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Rapid spread of avian flu a 'global concern': report

Wednesday, April 27th 2022, 3:20 pm - “This serves as a strong reminder that avian influenza is spreading across the globe and that anyone with farm animals must practice good biosecurity habits."

Following recent outbreaks of H5N1 - or the avian flu - in Canada and the U.S., the virus is "rapidly becoming a global concern," according to a new report, published this week, by Science.

Manitoba is the latest Canadian province to confirm the presence of bird flu, with a case recently identified in commerical flock.

Alberta, Ontario, Newfoundland and Labrador, and Nova Scotia have also reported cases.

Outside of North America, outbreaks are being monitored in Asia, Africa, and Europe.

“The ongoing 2021-2022 wave of avian influenza H5N1 is unprecedented in its rapid spread and extremely high frequency of outbreaks in poultry and wild birds, and is a continuing potential threat to humans,” the authors of the Science report write.

The statement echoes that of the Canadian Food Inspection Agency (CFIA), which has also commented on the "unprecendented" speed of the virus.

"The Canadian Food Inspection Agency is currently responding to cases of highly pathogenic avian influenza in farmed birds across Canada,” reads a statement on the agency’s website.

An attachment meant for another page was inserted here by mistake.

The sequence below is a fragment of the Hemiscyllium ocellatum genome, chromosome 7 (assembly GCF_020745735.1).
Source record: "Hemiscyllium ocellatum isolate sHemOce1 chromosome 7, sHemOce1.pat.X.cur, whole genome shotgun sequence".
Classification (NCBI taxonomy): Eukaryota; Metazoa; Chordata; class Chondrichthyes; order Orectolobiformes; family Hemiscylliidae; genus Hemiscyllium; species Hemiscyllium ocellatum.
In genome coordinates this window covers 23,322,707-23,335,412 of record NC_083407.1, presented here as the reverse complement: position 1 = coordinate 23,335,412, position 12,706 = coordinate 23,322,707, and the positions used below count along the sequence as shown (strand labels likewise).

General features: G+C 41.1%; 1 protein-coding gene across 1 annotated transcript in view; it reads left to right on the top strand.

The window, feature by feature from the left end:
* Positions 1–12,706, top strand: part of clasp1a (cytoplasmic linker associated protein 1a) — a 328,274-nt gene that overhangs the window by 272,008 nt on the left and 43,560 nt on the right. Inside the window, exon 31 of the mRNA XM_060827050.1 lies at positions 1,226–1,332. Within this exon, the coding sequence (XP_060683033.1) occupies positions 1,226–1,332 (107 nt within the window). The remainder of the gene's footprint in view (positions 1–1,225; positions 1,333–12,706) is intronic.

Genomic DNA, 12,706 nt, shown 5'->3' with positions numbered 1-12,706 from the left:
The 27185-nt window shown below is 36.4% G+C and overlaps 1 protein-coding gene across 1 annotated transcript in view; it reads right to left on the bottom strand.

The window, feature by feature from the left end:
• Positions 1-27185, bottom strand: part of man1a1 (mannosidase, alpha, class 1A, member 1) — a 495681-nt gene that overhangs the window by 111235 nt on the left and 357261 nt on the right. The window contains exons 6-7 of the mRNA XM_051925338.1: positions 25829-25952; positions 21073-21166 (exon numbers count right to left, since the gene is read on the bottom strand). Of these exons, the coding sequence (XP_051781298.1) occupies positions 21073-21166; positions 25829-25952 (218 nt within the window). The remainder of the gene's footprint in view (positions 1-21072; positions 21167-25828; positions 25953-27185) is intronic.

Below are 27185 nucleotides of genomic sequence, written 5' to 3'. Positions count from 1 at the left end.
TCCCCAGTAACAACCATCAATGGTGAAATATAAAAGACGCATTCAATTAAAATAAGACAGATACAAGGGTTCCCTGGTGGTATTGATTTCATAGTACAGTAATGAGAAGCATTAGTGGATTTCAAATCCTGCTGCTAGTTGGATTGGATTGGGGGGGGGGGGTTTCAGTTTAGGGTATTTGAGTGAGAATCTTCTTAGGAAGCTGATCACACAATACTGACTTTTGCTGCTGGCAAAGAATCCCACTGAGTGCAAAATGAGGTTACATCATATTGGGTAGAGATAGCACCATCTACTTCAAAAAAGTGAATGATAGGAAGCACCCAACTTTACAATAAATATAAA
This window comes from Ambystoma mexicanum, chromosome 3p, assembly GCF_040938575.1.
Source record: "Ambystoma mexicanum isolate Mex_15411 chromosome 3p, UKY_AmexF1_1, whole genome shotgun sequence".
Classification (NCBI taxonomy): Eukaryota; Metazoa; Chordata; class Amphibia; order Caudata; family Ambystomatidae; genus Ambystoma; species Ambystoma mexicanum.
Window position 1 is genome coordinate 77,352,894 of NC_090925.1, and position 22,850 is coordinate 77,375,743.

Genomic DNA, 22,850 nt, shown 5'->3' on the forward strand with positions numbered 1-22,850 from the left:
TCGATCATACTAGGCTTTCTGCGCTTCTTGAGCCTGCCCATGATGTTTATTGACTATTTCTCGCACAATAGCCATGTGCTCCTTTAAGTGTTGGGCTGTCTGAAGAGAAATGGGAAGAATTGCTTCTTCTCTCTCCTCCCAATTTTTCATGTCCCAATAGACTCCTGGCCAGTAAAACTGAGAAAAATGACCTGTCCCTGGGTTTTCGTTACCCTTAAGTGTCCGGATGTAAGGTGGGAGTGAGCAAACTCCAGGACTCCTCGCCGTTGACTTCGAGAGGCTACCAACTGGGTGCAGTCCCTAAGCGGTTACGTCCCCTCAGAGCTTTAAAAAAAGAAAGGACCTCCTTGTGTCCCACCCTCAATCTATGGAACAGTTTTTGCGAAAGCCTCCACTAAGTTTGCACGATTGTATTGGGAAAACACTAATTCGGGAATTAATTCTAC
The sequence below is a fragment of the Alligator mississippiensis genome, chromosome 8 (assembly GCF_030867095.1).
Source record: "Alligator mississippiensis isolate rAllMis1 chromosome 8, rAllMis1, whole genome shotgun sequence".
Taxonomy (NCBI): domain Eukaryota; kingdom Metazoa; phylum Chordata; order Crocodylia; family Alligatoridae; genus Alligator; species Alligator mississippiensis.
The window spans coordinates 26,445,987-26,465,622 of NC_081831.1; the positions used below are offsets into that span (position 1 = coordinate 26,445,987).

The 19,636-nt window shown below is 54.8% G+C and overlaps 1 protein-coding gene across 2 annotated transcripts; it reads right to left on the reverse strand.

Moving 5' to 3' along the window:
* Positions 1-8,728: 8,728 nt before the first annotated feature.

“This serves as a strong reminder that avian influenza is spreading across the globe and that anyone with farm animals must practice good biosecurity habits."

Migratory birds are responsible for some of the outbreaks, and experts believe cases will rise as birds return to Canada for the summer.

Bird flu can be fatal for some domesticated birds, including chickens, ducks, and turkeys. It is possible to transmit H5N1 to humans, but cases are rare. To date, there are two known human cases of avian flu, both occurring in 2018.

The current outbreak is not a risk to healthy people who are not in contact with infected birds.

PRECAUTIONS

People with backyard chickens are advised to pay attention to signs of excessive thirst and decreased appetite in their flocks.

Members of the public should avoid feeding wild birds by hand. Bird feeders should be regularly cleaned and maintained.

Thumbnail image courtesy: piola666/ iStock/ Getty Images Plus.

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